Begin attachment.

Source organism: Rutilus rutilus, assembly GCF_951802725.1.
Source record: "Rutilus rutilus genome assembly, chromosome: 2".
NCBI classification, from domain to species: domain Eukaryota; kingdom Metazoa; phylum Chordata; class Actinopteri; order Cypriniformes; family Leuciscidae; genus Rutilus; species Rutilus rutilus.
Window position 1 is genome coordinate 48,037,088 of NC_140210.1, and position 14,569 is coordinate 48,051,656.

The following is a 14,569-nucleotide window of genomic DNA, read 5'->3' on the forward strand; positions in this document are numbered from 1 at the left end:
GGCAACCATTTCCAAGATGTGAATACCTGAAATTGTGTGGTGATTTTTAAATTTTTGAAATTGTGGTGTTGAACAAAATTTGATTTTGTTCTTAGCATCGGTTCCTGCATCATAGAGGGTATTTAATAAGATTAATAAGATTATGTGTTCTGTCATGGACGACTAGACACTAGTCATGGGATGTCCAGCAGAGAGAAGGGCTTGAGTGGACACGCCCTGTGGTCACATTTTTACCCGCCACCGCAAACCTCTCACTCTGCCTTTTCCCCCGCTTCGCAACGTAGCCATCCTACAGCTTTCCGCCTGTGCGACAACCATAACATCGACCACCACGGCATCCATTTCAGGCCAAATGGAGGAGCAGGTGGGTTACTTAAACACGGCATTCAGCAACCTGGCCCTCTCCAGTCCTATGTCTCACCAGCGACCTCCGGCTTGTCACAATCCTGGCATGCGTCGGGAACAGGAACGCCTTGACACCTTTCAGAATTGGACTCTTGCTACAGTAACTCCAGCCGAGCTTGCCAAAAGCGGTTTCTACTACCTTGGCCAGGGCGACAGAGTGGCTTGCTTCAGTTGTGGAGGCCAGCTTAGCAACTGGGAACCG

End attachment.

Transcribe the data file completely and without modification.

Source organism: Rutilus rutilus, assembly GCF_951802725.1.
Source record: "Rutilus rutilus genome assembly, chromosome: 2".
NCBI classification, from domain to species: domain Eukaryota; kingdom Metazoa; phylum Chordata; class Actinopteri; order Cypriniformes; family Leuciscidae; genus Rutilus; species Rutilus rutilus.
Window position 1 is genome coordinate 48,037,088 of NC_140210.1, and position 14,569 is coordinate 48,051,656.

The following is a 14,569-nucleotide window of genomic DNA, read 5'->3' on the forward strand; positions in this document are numbered from 1 at the left end:
GGCAACCATTTCCAAGATGTGAATACCTGAAATTGTGTGGTGATTTTTAAATTTTTGAAATTGTGGTGTTGAACAAAATTTGATTTTGTTCTTAGCATCGGTTCCTGCATCATAGAGGGTATTTAATAAGATTAATAAGATTATGTGTTCTGTCATGGACGACTAGACACTAGTCATGGGATGTCCAGCAGAGAGAAGGGCTTGAGTGGACACGCCCTGTGGTCACATTTTTACCCGCCACCGCAAACCTCTCACTCTGCCTTTTCCCCCGCTTCGCAACGTAGCCATCCTACAGCTTTCCGCCTGTGCGACAACCATAACATCGACCACCACGGCATCCATTTCAGGCCAAATGGAGGAGCAGGTGGGTTACTTAAACACGGCATTCAGCAACCTGGCCCTCTCCAGTCCTATGTCTCACCAGCGACCTCCGGCTTGTCACAATCCTGGCATGCGTCGGGAACAGGAACGCCTTGACACCTTTCAGAATTGGACTCTTGCTACAGTAACTCCAGCCGAGCTTGCCAAAAGCGGTTTCTACTACCTTGGCCAGGGCGACAGAGTGGCTTGCTTCAGTTGTGGAGGCCAGCTTAGCAACTGGGAACCG